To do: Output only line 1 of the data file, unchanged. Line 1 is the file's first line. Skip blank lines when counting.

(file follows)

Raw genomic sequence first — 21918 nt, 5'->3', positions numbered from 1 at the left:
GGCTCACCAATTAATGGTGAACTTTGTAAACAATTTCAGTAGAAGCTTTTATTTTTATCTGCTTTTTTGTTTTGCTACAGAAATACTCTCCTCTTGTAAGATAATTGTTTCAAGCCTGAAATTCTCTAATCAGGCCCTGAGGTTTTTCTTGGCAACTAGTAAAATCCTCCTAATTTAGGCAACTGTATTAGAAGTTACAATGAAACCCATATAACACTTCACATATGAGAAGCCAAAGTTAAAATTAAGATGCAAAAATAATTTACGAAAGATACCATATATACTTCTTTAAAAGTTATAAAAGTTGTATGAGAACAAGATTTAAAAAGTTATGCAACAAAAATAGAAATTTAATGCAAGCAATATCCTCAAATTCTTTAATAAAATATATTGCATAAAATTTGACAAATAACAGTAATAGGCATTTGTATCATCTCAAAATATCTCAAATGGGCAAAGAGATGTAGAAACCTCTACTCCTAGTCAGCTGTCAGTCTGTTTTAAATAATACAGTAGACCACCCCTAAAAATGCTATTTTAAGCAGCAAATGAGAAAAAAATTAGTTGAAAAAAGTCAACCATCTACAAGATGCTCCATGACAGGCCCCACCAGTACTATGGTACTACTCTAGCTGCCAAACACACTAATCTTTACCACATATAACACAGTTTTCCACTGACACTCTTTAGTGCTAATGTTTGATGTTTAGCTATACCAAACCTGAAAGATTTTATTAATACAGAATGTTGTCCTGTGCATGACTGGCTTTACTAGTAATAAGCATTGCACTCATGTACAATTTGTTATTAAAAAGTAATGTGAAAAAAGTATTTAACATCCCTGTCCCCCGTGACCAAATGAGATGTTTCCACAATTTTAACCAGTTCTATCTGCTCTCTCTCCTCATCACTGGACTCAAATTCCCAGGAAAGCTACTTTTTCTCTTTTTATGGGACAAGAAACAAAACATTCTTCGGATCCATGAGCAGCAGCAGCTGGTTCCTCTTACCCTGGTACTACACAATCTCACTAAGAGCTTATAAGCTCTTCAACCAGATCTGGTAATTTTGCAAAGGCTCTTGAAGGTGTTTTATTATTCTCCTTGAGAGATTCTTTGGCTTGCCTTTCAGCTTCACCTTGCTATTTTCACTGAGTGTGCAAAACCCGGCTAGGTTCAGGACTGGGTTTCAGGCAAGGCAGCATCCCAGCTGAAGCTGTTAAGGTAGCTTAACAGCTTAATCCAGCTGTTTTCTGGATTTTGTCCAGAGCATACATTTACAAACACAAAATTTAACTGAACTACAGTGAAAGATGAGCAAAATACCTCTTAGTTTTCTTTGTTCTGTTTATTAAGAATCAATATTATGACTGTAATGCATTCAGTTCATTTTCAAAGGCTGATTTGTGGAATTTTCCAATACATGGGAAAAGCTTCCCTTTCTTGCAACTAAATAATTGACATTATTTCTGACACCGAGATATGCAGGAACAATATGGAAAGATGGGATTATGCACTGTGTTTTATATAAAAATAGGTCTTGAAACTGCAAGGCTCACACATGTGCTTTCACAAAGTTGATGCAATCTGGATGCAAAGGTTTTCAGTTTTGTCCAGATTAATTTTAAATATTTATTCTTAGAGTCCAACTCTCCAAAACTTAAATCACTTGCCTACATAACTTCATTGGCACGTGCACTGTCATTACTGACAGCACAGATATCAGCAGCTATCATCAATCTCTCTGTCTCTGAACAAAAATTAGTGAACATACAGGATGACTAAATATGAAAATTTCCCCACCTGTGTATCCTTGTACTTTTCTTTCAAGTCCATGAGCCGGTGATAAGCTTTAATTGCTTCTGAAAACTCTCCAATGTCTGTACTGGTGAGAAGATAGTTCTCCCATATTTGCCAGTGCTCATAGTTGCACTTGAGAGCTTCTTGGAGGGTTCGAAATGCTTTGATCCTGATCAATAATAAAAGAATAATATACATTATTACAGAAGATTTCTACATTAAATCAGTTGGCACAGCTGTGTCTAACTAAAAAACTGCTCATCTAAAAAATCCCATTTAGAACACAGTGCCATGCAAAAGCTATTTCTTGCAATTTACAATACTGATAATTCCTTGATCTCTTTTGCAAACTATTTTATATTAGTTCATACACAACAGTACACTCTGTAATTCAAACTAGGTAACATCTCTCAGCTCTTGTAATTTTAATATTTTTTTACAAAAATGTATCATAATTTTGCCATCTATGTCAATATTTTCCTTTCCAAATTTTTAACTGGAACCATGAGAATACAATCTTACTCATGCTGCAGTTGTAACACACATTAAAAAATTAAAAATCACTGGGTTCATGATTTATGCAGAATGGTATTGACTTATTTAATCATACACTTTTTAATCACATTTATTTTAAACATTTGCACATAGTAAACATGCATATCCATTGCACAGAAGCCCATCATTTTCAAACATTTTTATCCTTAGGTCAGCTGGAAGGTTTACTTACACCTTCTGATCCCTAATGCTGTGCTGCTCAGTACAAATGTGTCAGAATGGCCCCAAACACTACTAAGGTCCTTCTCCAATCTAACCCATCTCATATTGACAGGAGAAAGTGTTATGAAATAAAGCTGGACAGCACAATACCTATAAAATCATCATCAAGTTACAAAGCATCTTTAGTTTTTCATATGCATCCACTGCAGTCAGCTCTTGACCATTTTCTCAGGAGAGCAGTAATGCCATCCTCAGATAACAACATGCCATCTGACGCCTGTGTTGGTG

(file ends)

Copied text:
Raw genomic sequence first — 21918 nt, 5'->3', positions numbered from 1 at the left: